Saturday, December 17, 2011

Now We Know Who the Rich Are

Forget the 1%. Anyone who expects to retire is guilty

The posting entitled “It’s Easier to Fan Envy than Formulate Policies That Work” noted the tendency for envy to run amuck. It pointed out: “Once taking things in order to give them to the ‘little guy’ is set loose, there’s no telling who will become the ‘big guy’.” That posting used an article targeting teachers as those who should take a hit, but it referenced a previous posting citing a raft of articles identifying various candidates for “big guy” and “little guy” status. It’s such an absurd way for people to divert attention from the failure of their policies.

If one needs confirmation of how unproductive it is and how drastic the policy failure has been, consider this. Liberal commentators criticize of the Bush tax cuts for allowing the rich to keep too much of the income GAINS. Contrast that to now when the issue is who will take the CUTs: taxpayers or government, upper income or users of exemptions (a.k.a., loopholes), “entitlements” or discretionary spending, etc. The total absence of a growth policy is evident.

As some politicians push ahead with the political posturing, pretending that it is the distribution that matters, we clearly should expect them to look for more inclusive definitions of the rich. It’s an inevitable outcome of the failure to develop policies that grow the economy. As pointed out in other postings, absent an inclusive definition of who to target as the rich, the math doesn’t work.

Trying to define the rich is getting increasingly absurd. It’s simple. One can tell whether one feels rich, but that’s more a state of mind than income level or net worth. Most people feel rich when they have what they need and feel secure about being able to continue to have what they need. In “Enough Money for Retirement? Even the Rich Say No,” CNBC illustrates the disasters that spring from trying to judge “rich” for others.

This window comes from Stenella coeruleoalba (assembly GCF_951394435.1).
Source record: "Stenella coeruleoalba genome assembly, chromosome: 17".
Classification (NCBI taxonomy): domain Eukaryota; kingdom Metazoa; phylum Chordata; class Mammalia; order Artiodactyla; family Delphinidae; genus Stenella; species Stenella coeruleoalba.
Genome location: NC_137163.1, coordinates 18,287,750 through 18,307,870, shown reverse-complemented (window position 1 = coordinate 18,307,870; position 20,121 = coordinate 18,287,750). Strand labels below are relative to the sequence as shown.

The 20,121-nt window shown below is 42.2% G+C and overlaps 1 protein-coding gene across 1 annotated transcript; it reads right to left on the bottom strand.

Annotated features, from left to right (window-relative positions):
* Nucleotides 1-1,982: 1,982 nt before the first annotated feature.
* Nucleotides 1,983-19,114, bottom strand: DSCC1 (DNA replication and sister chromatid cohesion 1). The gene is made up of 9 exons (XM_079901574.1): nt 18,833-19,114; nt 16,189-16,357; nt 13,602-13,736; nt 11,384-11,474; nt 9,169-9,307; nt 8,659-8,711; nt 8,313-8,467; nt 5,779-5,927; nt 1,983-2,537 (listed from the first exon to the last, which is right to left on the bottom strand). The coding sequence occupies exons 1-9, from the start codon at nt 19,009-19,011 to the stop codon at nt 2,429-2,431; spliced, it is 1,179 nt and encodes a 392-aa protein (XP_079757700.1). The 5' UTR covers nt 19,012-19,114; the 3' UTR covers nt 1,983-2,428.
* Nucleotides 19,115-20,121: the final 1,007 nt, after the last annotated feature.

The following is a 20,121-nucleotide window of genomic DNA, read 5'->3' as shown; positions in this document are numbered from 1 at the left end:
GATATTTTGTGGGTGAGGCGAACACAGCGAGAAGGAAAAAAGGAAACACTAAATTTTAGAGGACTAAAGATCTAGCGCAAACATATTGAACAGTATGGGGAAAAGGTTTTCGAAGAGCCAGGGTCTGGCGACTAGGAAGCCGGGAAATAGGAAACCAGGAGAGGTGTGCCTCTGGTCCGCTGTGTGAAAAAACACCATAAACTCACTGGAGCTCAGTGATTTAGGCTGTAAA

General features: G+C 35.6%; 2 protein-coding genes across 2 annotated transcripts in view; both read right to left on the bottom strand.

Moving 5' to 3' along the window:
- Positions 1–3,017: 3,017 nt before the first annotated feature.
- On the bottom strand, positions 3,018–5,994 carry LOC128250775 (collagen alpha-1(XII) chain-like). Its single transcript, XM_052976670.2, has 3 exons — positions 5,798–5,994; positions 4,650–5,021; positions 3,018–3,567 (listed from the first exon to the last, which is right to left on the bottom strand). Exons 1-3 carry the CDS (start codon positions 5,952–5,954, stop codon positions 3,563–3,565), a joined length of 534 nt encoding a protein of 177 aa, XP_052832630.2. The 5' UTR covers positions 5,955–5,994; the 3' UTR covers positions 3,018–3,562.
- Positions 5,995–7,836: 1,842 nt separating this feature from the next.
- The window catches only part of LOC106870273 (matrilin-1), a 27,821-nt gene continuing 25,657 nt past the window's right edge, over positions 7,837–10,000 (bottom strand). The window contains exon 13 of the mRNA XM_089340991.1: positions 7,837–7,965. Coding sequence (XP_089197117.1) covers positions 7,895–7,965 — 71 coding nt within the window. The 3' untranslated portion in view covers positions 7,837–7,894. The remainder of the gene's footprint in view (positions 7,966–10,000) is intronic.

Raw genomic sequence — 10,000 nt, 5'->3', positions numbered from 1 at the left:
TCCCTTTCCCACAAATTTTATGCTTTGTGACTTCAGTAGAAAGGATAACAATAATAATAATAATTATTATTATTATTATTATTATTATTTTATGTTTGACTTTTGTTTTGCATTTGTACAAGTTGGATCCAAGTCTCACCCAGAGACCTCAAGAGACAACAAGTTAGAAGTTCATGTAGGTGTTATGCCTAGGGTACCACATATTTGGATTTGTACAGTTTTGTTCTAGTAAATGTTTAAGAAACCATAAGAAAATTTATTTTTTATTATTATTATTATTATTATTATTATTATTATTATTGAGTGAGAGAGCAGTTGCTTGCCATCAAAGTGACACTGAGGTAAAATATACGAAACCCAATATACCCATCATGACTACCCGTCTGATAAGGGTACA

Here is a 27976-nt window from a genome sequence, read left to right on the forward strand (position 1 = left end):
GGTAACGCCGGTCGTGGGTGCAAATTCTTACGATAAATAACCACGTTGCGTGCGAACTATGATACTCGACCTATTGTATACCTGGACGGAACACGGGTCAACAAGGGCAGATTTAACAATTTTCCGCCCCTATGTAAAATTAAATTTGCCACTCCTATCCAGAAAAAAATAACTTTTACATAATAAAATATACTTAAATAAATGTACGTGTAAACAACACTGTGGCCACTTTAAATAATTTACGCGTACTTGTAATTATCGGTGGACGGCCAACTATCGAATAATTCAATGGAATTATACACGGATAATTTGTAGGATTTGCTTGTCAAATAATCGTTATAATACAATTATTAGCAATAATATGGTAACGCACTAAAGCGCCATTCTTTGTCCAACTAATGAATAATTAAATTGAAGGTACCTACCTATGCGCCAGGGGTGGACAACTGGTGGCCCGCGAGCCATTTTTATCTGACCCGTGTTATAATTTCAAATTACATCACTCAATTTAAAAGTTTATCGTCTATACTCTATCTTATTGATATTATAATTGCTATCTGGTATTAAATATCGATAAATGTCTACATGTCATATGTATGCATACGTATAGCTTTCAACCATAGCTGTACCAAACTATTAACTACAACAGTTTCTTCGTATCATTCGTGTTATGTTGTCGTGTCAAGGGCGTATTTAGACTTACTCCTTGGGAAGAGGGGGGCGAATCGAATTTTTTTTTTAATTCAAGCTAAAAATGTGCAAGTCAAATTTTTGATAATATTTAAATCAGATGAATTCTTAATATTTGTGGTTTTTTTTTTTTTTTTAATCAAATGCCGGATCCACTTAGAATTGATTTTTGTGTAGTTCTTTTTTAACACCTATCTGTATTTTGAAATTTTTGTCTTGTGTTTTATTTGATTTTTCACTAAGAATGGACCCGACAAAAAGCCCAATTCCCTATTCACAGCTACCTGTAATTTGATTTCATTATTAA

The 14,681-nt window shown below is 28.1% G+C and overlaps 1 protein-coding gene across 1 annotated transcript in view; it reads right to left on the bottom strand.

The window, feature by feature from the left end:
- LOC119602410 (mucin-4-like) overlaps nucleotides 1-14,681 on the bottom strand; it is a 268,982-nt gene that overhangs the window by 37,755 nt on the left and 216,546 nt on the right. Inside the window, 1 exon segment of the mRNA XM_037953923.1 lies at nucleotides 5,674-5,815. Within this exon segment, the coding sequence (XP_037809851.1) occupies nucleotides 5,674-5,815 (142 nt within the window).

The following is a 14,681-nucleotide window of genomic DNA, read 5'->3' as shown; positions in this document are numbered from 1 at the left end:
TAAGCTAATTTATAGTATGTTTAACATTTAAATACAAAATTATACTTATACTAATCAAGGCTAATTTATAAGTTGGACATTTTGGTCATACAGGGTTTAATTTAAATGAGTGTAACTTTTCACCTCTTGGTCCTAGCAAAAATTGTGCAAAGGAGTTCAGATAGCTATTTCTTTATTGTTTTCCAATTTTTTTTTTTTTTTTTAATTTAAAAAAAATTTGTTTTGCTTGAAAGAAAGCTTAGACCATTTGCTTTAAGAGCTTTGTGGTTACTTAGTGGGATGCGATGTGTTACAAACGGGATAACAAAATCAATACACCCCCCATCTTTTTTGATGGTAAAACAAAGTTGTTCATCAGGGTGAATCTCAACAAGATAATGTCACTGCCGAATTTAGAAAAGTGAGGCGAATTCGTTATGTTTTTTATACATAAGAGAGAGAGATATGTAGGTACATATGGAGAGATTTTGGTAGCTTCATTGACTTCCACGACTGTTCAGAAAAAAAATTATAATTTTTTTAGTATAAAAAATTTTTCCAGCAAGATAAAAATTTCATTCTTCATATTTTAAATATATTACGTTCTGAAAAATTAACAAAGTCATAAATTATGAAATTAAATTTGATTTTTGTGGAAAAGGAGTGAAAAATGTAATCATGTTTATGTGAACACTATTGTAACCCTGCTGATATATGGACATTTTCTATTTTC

The article quotes the finding that: "Even among those considered 'well off,' many seem to fear a sharp drop in their post-retirement standard of living due to insufficient retirement savings.” The author may not realize the implication. The article is arguing that those considered rich aren’t rich. It shows that whomever is doing the “considering” is wrong. If nothing else, the article makes it clear the author has proven that he or she can’t identify the rich.

But, undeterred by the self-contradiction, instead of pointing out the futility of trying to judge whether other people are rich, the piece forges ahead. That’s when the absurdity really surfaces.
“Other findings of the survey:
• About a quarter of affluent Americans say they are not confident they will have saved enough for retirement, and this is especially true for Americans with assets between $100,000 and $250,000 (33 percent) and women (31 percent).”

Who are the rich in the article? It states: “In the survey, Americans had to have investable assets of $100,000, excluding real estate and other property, to be considered affluent.” Talk about absurd. No reference to employer benefits, ignoring age, no reference to work history and the resulting social security income, and a threshold so low that it includes most people who have planned for retirement (especially those closer to retirement). Certainly, anyone planning to retire and dependent on a 401(k) for retirement should be among their definition of rich. If the value of benefits at retirement is included as investable assets, almost anyone with a defined benefits pension is among the rich. Almost any employer health insurance coverage during retirement would put the person among the rich.

The conclusion one has to reach is that we’ve finally found a definition of rich that is broad enough to make the redistribution math work; include anyone with a pension, anyone with retirement health coverage, and anyone who has planned for retirement.

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